It is hard to get away from the hype that is already surrounding what is being called Adrian McKinty’s breakout novel The Chain. Given the number of books McKinty has already published it is surprising that he has not broken out before. Most of the books in his Sean Duffy series, police procedurals set in Ireland during the Troubles, have won or been shortlisted for a range of international crime fiction awards and for good reason. But in The Chain McKinty does something different – he delivers a high concept thriller that grips from the first page, proceeds at a breakneck pace and does not let go.
Single mum Rachel’s precocious thirteen year old daughter Kylie is kidnapped on her way to school. Rachel herself if on her way for an appointment with her oncologist after troubling results turned up months after the end of her cancer treatment. She never reaches that appointment, diverted by the news that Kylie has been kidnapped and in order to get her back she not only has to raise $25,000 but has to kidnap another child. She has become part of the Chain, a self-perpetuating machine in which all of the players become complicit and therefore pliable. The first half of the book charts the moral morass that Rachel finds herself in as she contemplates just what lengths she will go to, including harming others in order to rescue her daughter.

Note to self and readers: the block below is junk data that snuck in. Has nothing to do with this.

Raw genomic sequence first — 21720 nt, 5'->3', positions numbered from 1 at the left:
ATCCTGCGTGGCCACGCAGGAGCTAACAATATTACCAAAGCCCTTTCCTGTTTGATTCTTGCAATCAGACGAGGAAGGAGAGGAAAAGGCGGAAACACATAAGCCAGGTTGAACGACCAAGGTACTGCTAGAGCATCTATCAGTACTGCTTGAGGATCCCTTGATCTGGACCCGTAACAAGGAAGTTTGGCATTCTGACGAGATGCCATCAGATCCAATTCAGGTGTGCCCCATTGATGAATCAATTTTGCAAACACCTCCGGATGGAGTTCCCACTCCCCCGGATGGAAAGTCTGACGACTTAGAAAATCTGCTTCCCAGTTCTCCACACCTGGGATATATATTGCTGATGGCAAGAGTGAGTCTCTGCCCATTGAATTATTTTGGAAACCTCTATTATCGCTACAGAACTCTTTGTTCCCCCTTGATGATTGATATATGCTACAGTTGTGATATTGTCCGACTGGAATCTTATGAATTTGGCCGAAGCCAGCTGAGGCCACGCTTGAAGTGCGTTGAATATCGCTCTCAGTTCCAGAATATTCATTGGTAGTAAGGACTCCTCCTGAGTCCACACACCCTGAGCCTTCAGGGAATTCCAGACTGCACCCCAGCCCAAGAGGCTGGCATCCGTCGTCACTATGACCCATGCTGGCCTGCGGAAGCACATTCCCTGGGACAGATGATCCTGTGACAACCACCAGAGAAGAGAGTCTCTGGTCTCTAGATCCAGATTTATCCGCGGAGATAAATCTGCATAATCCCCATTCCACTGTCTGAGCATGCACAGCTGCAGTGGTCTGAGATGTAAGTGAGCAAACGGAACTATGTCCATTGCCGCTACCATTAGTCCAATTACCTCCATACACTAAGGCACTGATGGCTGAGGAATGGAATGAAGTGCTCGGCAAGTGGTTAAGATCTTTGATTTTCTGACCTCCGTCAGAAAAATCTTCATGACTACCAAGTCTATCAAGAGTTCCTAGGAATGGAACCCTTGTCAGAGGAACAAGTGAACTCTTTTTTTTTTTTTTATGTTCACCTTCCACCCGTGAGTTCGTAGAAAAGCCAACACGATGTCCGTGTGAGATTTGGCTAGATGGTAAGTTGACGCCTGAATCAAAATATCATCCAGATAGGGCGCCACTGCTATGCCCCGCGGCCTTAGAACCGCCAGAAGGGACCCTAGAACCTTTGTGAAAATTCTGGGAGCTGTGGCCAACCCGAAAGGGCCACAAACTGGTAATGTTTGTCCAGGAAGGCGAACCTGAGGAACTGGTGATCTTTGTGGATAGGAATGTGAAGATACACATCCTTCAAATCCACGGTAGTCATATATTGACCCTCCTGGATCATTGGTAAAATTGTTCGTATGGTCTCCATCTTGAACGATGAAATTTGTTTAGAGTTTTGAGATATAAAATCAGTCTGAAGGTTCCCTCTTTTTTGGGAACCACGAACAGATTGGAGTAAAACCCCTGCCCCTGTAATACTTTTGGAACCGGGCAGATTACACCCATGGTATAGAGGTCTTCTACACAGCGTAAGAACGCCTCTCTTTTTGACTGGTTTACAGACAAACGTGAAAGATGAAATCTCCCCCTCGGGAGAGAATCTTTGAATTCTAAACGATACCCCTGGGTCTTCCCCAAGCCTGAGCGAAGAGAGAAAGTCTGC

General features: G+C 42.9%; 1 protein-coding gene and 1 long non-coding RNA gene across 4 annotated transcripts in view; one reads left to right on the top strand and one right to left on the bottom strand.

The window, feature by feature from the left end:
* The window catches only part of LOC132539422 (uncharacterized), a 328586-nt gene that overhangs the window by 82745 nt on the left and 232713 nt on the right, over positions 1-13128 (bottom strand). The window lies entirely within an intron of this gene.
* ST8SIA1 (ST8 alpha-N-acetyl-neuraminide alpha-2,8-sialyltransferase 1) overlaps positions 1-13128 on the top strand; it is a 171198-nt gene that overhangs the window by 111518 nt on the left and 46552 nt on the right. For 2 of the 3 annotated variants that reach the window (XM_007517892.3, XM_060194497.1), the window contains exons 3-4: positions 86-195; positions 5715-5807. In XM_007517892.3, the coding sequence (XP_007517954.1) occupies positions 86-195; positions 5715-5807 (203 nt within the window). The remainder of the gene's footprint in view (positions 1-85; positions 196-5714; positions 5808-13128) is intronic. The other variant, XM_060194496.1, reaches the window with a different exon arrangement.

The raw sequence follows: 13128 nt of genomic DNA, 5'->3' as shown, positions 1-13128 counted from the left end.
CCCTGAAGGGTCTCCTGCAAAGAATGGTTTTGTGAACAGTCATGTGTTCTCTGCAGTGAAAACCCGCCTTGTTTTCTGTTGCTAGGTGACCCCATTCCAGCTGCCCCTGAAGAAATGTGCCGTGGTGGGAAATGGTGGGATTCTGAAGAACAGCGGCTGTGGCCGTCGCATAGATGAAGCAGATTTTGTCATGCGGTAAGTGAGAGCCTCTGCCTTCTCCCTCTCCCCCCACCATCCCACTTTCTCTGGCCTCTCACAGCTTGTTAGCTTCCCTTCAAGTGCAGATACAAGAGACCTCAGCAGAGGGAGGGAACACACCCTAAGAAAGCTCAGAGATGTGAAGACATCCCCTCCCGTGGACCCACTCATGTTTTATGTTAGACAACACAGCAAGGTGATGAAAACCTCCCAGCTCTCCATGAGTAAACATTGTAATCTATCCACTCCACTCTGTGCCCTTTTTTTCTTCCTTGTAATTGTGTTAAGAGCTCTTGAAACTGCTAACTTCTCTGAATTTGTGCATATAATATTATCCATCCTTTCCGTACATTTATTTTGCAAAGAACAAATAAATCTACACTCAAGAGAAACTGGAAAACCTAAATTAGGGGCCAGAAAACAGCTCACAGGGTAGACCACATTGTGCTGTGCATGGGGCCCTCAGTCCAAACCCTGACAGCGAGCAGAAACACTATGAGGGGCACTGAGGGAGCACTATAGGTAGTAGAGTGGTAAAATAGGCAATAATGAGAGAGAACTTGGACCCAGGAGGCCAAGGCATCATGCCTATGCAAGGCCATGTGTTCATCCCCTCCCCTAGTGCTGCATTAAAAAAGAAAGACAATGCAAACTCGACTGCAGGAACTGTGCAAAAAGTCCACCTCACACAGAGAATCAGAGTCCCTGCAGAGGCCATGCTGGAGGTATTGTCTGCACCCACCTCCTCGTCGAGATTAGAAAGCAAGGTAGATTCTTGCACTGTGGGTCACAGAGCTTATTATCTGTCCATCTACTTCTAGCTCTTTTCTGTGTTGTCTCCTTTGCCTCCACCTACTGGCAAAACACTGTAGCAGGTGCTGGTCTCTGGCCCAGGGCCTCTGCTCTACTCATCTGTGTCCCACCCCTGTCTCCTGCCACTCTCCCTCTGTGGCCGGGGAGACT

The second half of the novel changes gears slightly as Rachel, scarred by her experience, tries to go on the offensive aided by her drug-addict, ex-marine brother-in-law Pete. At this point we start to get some villains point of view chapters which chart the minds behind the Chain. There are a few twists and turns in this section but nothing that is not telegraphed many pages before.
The Chain is, if nothing else, a compulsive read. It has a three act structure which allows for a very short intake of breath in the middle before barrelling back into the action. It has none of the subtlety of McKinty’s Duffy books but clearly that is not what the global bestseller or film adaptation market is after. And in fact in those few places where the McKinty wryness pops up in this book (for example a reference at one point to a “Checkovian gun”) it feels out of place. They want a plucky, resourceful but slightly damaged heroine dealing with moral quandries, plenty of cliffhangers and moustache twirling, amoral villains. In that respect The Chain – based on a creepy almost-believable premise (loosely based on a practice of Mexican crime gangs), the immediate hook of a child in danger, and well written, page-turning action – delivers in spades.